The Death of Education

Safe Space

Last week, when the President and the Chancellor of the University of Missouri resigned we witnessed the death of higher education in this country as we know it.

Historically, higher education has been about challenging the mind by being exposed to contradictory viewpoints. This resulted in stronger more educated citizens. People who could look at both sides of an argument and weigh the pros and cons and decide for themselves. The rationale for tenured faculty has always been so that they would have academic freedom to speak and teach about unpopular topics without fear of losing their livelihood.

This is not the 1960’s. Then students protested about the Vietnam War. In addition to an ideological concern, they were concerned that some of their classmates might be forced to participate in what they viewed as an unjust war. When you scratch the surface you find that the protests at Mizzou were about rumored acts of racism (with little in the way of evidence) and loss of the graduate students health insurance due to ObamaCare. But the protests are spreading around the country in places like Yale, Dartmouth, Amherst, Ithaca College and Claremont McKenna College. These protests have been about creating “Safe Spaces” free from offensive Halloween costumes or name calling or even having to hear someone disagree with you.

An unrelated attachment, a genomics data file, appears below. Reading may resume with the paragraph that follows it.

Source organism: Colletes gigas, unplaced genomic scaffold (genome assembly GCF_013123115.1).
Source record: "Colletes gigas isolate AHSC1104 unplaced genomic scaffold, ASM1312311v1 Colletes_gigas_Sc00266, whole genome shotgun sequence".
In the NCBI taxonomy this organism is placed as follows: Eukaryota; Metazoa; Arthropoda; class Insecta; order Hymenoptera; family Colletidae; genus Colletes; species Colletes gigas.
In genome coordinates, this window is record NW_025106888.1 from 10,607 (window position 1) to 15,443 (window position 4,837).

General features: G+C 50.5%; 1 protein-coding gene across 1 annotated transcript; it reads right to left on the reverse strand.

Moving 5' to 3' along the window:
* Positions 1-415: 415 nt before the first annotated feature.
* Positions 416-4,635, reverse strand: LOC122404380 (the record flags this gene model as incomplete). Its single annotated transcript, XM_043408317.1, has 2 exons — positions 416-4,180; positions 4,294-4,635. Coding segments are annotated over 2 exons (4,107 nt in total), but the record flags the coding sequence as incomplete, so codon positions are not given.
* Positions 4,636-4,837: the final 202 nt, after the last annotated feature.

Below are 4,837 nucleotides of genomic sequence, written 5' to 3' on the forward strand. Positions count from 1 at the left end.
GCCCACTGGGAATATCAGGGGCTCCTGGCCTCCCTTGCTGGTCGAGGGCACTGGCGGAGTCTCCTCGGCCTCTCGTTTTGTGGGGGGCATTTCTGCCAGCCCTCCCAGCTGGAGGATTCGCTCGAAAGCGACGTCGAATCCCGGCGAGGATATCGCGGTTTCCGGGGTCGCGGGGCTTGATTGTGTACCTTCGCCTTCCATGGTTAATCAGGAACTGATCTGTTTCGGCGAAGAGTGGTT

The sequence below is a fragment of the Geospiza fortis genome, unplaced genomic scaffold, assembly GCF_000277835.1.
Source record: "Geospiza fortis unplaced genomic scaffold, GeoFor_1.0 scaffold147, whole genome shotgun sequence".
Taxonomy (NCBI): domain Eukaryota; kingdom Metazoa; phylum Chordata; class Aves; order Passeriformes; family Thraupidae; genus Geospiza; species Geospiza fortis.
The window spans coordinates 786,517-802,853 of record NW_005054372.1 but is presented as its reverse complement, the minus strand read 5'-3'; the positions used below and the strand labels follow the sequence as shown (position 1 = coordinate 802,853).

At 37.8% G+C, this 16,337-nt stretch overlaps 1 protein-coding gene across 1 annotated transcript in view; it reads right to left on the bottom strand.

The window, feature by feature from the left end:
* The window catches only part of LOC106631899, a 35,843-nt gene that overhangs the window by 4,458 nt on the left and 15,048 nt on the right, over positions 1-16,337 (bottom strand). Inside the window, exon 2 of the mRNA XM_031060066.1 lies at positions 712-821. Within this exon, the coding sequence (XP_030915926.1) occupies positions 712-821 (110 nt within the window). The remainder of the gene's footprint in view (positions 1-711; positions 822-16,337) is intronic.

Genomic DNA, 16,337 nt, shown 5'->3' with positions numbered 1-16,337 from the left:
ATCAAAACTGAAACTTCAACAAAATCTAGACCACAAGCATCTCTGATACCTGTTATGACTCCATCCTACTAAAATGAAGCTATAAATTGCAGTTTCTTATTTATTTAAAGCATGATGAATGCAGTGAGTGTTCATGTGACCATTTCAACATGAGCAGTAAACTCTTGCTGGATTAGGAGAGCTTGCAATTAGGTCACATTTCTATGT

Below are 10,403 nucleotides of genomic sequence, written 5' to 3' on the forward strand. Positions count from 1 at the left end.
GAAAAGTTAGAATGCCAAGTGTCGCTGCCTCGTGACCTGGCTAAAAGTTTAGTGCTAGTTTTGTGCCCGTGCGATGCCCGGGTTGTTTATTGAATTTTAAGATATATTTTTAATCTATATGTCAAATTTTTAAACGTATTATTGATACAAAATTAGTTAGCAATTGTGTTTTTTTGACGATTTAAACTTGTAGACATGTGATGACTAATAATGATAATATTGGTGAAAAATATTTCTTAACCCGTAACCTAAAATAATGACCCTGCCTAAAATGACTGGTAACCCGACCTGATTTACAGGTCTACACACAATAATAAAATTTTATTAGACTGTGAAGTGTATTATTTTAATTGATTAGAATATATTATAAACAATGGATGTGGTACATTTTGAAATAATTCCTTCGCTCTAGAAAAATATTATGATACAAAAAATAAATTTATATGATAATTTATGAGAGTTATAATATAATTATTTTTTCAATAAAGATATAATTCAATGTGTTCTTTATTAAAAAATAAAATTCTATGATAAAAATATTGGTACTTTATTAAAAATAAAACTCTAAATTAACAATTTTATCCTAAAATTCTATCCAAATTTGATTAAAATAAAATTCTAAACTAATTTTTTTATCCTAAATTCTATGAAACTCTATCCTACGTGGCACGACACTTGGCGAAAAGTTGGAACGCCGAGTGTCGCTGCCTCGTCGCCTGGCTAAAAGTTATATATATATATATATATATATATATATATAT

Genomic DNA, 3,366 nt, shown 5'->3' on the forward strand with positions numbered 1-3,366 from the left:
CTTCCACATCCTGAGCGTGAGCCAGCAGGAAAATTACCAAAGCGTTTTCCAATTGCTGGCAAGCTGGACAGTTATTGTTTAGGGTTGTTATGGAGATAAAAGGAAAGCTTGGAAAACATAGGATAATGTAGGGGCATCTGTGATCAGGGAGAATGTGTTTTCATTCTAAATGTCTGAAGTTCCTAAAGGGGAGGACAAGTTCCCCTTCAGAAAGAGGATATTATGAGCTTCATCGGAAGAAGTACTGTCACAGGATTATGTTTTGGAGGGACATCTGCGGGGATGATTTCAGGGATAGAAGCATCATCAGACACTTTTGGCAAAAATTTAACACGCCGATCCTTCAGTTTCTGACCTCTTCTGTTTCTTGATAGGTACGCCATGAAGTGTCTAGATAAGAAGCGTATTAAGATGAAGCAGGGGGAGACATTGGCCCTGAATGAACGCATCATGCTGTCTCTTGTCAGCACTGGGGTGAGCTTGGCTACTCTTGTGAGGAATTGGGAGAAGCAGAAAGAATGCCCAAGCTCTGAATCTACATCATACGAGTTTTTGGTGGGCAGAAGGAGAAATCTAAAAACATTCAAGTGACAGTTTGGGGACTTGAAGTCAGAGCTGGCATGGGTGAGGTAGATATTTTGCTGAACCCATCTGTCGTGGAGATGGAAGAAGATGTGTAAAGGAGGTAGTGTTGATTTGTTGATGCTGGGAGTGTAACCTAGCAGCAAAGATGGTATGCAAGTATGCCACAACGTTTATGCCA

The idealic vision of intellectual students sitting around the coffee shop debating the issues of the day has shifted to protesters shouting each other down on the common green. Is this progress?

This change is occurring at the same time that parents and students are questioning the return on the cost of an education. When it costs over $100,000 to get a degree from a public university and upwards of $250,000 at a private one what type of return should the students be expecting? There has been a subtle shift from expanding the mind to getting a good paying job. Discerning parents want to know how these protests are helping to do either.

But as administrations begin watering down the collegiate experience through Safe Spaces, Trigger Warnings and discussion of Micro Aggressions and privilege employers are going to start questioning where and who they recruit.   How will the little flowers that take offense to seeing Halloween costumes with sombreros going to transition into a working world where you might hear or see much more offensive material from a customer? Will they be able to sit through a dinner with rich white males without commenting on their privilege?

Unless there are administrators who have the courage to stand up to the bullies and remind the students that just like everyone else they need to follow the rules of law and the common rules of civility then parents and smart students will begin to look at many of the alternate forms of education that are becoming available like online learning.

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